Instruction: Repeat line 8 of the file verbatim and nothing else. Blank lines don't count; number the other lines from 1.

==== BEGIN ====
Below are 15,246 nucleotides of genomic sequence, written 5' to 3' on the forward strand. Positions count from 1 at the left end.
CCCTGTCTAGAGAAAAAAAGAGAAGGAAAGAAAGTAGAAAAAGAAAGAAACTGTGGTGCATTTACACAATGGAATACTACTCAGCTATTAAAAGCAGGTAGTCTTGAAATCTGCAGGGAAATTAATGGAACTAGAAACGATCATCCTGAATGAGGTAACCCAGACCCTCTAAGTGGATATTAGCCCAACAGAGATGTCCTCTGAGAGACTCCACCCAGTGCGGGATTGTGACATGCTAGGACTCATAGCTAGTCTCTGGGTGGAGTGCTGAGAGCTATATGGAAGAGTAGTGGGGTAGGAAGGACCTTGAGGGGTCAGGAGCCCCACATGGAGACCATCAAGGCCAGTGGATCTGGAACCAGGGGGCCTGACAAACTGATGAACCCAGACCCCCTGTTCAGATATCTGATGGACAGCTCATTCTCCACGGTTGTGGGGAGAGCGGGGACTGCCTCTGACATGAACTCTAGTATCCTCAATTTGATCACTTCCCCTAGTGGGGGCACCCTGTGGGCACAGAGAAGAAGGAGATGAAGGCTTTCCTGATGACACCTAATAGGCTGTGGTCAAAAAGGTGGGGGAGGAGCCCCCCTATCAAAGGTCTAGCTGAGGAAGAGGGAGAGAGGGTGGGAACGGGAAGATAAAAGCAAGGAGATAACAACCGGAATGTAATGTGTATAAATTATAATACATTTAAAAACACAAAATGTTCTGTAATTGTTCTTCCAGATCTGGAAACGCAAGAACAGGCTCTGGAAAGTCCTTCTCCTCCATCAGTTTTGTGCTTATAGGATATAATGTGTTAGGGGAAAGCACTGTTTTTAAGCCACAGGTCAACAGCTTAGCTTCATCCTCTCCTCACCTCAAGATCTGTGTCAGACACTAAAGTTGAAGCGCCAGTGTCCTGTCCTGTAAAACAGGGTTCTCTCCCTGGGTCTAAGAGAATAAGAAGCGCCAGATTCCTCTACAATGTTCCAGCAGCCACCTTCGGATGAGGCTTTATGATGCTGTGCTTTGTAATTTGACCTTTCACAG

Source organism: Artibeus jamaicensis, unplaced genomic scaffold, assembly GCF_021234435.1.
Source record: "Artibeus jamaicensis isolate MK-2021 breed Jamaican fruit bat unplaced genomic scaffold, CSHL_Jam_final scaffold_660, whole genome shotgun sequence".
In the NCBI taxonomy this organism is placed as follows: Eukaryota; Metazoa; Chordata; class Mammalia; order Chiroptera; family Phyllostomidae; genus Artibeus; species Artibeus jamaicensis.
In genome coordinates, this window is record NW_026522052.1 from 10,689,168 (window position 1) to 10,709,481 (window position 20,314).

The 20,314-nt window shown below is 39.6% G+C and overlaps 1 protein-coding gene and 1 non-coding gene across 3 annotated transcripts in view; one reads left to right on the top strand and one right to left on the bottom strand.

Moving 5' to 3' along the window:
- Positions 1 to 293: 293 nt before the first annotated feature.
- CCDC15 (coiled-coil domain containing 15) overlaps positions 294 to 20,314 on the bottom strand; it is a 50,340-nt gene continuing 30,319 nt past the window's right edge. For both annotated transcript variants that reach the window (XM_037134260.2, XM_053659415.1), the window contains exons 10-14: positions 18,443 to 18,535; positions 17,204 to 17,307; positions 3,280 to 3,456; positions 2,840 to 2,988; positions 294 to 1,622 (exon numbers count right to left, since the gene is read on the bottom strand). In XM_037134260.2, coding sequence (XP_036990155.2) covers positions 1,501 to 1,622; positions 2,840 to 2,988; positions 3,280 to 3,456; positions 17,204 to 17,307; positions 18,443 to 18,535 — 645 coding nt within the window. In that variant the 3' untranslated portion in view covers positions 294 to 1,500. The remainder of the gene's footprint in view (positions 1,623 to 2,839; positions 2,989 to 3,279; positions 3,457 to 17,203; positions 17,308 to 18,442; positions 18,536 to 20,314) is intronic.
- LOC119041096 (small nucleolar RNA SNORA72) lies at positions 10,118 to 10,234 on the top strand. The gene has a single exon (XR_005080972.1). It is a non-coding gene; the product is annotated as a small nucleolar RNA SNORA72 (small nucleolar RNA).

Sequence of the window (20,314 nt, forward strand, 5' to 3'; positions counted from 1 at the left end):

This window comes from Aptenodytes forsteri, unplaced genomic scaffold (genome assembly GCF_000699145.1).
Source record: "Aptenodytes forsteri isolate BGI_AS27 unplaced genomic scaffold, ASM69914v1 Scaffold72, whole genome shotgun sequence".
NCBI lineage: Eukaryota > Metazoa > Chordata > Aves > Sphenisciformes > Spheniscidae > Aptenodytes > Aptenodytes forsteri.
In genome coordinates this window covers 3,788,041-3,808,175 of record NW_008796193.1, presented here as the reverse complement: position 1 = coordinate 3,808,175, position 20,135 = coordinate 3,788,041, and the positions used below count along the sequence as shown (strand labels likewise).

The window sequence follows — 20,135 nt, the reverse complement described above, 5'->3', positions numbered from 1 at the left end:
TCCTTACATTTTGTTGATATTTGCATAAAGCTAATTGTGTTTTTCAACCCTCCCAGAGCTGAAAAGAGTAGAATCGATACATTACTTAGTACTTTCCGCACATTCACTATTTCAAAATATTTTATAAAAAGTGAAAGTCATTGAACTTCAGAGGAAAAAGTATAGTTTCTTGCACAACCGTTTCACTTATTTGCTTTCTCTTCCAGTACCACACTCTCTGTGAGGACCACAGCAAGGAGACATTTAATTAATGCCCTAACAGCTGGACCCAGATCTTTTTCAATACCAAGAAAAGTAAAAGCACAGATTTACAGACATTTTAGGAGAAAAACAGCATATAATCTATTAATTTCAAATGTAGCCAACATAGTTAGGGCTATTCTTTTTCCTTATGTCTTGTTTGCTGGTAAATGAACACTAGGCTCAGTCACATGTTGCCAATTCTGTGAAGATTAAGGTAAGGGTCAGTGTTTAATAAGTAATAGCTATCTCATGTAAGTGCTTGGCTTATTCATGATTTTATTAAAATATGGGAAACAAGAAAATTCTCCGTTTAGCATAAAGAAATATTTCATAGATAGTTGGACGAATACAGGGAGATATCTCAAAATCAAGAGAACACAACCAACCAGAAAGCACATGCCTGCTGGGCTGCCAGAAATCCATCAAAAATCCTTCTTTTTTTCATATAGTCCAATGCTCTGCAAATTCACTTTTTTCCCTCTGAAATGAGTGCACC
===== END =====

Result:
Moving 5' to 3' along the window: